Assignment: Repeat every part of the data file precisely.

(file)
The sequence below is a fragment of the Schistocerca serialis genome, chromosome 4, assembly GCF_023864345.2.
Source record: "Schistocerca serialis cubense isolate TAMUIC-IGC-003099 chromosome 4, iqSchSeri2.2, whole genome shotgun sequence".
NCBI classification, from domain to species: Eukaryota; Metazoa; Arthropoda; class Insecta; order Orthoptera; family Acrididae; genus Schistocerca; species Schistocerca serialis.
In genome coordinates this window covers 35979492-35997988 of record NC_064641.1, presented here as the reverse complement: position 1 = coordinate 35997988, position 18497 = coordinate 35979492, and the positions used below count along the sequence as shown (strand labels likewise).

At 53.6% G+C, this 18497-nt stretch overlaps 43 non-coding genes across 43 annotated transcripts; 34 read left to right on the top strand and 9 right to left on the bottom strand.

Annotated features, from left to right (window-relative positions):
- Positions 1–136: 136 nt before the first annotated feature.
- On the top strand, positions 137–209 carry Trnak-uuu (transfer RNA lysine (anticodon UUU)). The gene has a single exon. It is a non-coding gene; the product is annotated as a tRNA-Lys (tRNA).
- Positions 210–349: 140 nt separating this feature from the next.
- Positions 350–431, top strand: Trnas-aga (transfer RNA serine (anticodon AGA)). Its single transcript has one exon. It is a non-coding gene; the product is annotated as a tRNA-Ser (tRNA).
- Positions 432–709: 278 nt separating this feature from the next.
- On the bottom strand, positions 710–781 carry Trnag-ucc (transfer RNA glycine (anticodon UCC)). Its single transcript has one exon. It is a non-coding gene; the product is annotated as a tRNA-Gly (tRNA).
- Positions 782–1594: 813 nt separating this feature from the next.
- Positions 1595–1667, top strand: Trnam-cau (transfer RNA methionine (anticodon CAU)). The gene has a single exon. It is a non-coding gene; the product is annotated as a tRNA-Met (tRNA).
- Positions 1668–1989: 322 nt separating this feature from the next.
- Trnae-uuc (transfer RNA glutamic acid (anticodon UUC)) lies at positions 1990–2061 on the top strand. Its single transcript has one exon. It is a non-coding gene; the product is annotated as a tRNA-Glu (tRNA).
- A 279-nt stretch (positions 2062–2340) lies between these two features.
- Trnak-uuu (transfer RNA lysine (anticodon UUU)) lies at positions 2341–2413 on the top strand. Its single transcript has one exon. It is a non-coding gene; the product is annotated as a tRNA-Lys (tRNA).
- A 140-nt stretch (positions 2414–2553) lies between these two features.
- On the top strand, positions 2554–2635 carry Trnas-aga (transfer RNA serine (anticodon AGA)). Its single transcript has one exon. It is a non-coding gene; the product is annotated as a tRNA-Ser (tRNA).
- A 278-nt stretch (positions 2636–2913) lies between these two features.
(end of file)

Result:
The sequence below is a fragment of the Schistocerca serialis genome, chromosome 4, assembly GCF_023864345.2.
Source record: "Schistocerca serialis cubense isolate TAMUIC-IGC-003099 chromosome 4, iqSchSeri2.2, whole genome shotgun sequence".
NCBI classification, from domain to species: Eukaryota; Metazoa; Arthropoda; class Insecta; order Orthoptera; family Acrididae; genus Schistocerca; species Schistocerca serialis.
In genome coordinates this window covers 35979492-35997988 of record NC_064641.1, presented here as the reverse complement: position 1 = coordinate 35997988, position 18497 = coordinate 35979492, and the positions used below count along the sequence as shown (strand labels likewise).

At 53.6% G+C, this 18497-nt stretch overlaps 43 non-coding genes across 43 annotated transcripts; 34 read left to right on the top strand and 9 right to left on the bottom strand.

Annotated features, from left to right (window-relative positions):
- Positions 1–136: 136 nt before the first annotated feature.
- On the top strand, positions 137–209 carry Trnak-uuu (transfer RNA lysine (anticodon UUU)). The gene has a single exon. It is a non-coding gene; the product is annotated as a tRNA-Lys (tRNA).
- Positions 210–349: 140 nt separating this feature from the next.
- Positions 350–431, top strand: Trnas-aga (transfer RNA serine (anticodon AGA)). Its single transcript has one exon. It is a non-coding gene; the product is annotated as a tRNA-Ser (tRNA).
- Positions 432–709: 278 nt separating this feature from the next.
- On the bottom strand, positions 710–781 carry Trnag-ucc (transfer RNA glycine (anticodon UCC)). Its single transcript has one exon. It is a non-coding gene; the product is annotated as a tRNA-Gly (tRNA).
- Positions 782–1594: 813 nt separating this feature from the next.
- Positions 1595–1667, top strand: Trnam-cau (transfer RNA methionine (anticodon CAU)). The gene has a single exon. It is a non-coding gene; the product is annotated as a tRNA-Met (tRNA).
- Positions 1668–1989: 322 nt separating this feature from the next.
- Trnae-uuc (transfer RNA glutamic acid (anticodon UUC)) lies at positions 1990–2061 on the top strand. Its single transcript has one exon. It is a non-coding gene; the product is annotated as a tRNA-Glu (tRNA).
- A 279-nt stretch (positions 2062–2340) lies between these two features.
- Trnak-uuu (transfer RNA lysine (anticodon UUU)) lies at positions 2341–2413 on the top strand. Its single transcript has one exon. It is a non-coding gene; the product is annotated as a tRNA-Lys (tRNA).
- A 140-nt stretch (positions 2414–2553) lies between these two features.
- On the top strand, positions 2554–2635 carry Trnas-aga (transfer RNA serine (anticodon AGA)). Its single transcript has one exon. It is a non-coding gene; the product is annotated as a tRNA-Ser (tRNA).
- A 278-nt stretch (positions 2636–2913) lies between these two features.